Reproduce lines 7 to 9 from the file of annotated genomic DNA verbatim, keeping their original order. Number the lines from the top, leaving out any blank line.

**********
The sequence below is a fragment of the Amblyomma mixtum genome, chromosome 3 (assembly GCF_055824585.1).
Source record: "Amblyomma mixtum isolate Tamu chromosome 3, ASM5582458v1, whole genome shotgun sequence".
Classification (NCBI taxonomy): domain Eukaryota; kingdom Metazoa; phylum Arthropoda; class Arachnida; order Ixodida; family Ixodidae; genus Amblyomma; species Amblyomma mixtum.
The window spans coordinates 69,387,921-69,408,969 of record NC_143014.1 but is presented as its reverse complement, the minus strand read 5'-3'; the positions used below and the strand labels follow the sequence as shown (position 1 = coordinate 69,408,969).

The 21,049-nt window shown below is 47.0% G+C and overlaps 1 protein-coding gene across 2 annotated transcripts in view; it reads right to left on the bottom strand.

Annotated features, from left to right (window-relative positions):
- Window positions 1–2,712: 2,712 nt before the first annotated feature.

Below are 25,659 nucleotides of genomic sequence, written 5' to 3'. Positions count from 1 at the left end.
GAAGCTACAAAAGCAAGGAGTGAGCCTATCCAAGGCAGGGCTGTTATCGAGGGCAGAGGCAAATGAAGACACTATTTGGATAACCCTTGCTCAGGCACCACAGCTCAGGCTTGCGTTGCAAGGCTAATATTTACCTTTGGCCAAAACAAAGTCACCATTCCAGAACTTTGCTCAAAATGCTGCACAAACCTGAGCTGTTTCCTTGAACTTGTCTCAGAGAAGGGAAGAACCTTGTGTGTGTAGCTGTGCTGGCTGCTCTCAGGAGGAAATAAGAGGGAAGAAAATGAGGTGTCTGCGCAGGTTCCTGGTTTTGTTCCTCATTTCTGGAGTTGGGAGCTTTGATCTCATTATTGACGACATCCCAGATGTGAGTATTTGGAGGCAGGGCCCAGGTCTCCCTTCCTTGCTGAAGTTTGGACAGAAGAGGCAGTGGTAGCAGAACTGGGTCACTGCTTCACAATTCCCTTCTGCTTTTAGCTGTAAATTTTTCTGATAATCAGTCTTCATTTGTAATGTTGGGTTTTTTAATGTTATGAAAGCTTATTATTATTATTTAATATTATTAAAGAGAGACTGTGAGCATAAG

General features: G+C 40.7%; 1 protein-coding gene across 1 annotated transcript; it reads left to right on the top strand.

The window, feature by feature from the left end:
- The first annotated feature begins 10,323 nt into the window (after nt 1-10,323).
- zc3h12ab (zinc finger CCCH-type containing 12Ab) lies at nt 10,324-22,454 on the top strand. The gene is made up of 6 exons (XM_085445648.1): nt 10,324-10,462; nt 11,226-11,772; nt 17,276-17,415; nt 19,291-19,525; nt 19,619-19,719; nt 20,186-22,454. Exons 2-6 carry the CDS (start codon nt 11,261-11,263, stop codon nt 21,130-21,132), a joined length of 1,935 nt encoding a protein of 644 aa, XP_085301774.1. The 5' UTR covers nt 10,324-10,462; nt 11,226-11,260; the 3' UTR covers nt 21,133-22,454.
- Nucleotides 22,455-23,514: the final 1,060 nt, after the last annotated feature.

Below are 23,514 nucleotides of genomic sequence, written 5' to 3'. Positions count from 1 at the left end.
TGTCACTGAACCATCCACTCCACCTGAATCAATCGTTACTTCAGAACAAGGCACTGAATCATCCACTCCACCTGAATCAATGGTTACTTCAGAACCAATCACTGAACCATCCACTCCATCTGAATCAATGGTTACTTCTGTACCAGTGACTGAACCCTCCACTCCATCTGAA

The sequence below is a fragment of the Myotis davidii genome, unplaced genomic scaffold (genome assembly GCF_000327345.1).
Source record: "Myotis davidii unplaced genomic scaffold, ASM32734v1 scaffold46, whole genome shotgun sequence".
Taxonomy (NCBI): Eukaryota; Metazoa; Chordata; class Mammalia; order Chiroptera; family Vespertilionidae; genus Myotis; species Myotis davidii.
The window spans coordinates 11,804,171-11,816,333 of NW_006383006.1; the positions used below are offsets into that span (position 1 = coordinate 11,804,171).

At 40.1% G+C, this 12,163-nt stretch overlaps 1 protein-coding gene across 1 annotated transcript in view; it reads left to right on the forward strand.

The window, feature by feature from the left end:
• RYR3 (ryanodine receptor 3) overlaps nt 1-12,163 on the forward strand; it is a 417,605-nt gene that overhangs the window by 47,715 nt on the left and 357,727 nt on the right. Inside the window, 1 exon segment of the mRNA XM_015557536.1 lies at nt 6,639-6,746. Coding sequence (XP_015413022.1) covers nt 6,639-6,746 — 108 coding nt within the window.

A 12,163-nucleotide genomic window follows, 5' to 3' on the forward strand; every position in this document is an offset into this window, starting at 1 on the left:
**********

- Window positions 1–2,712: 2,712 nt before the first annotated feature.

Below are 25,659 nucleotides of genomic sequence, written 5' to 3'. Positions count from 1 at the left end.
GAAGCTACAAAAGCAAGGAGTGAGCCTATCCAAGGCAGGGCTGTTATCGAGGGCAGAGGCAAATGAAGACACTATTTGGATAACCCTTGCTCAGGCACCACAGCTCAGGCTTGCGTTGCAAGGCTAATATTTACCTTTGGCCAAAACAAAGTCACCATTCCAGAACTTTGCTCAAAATGCTGCACAAACCTGAGCTGTTTCCTTGAACTTGTCTCAGAGAAGGGAAGAACCTTGTGTGTGTAGCTGTGCTGGCTGCTCTCAGGAGGAAATAAGAGGGAAGAAAATGAGGTGTCTGCGCAGGTTCCTGGTTTTGTTCCTCATTTCTGGAGTTGGGAGCTTTGATCTCATTATTGACGACATCCCAGATGTGAGTATTTGGAGGCAGGGCCCAGGTCTCCCTTCCTTGCTGAAGTTTGGACAGAAGAGGCAGTGGTAGCAGAACTGGGTCACTGCTTCACAATTCCCTTCTGCTTTTAGCTGTAAATTTTTCTGATAATCAGTCTTCATTTGTAATGTTGGGTTTTTTAATGTTATGAAAGCTTATTATTATTATTTAATATTATTAAAGAGAGACTGTGAGCATAAG